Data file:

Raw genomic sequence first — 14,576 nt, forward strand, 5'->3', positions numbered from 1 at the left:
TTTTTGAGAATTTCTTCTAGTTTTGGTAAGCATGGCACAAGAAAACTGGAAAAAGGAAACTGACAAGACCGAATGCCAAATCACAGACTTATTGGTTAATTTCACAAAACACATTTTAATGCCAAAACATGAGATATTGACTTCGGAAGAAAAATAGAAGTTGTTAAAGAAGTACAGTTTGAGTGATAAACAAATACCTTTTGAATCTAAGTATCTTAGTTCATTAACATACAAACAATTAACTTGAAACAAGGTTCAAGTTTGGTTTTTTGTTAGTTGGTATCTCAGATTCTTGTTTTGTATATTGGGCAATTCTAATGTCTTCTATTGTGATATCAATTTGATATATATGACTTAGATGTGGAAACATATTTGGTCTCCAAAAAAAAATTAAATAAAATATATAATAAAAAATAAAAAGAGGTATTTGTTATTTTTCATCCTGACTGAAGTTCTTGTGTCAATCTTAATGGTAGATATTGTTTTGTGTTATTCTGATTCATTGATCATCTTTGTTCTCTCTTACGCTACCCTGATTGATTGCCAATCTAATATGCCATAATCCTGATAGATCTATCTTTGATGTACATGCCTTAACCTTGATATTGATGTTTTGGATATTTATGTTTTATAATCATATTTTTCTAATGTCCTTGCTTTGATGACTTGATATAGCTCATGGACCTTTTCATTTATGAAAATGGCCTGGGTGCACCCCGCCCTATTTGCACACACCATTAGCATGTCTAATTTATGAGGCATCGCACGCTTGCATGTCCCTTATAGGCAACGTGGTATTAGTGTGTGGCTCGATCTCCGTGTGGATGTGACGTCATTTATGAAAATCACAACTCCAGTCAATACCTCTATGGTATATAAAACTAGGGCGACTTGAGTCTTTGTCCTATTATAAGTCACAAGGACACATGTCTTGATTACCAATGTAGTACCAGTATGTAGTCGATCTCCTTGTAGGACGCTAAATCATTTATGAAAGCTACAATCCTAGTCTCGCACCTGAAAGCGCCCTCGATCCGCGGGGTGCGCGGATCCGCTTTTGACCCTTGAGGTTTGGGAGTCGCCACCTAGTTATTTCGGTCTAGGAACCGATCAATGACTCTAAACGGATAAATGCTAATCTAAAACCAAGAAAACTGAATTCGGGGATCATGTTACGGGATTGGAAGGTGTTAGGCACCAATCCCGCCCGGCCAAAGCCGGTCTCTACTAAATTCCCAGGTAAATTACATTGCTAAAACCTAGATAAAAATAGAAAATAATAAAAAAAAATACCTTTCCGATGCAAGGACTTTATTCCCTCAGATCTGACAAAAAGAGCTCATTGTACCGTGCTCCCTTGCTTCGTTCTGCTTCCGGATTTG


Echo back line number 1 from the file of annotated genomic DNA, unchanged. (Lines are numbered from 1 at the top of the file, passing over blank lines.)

Raw genomic sequence first — 14,576 nt, forward strand, 5'->3', positions numbered from 1 at the left: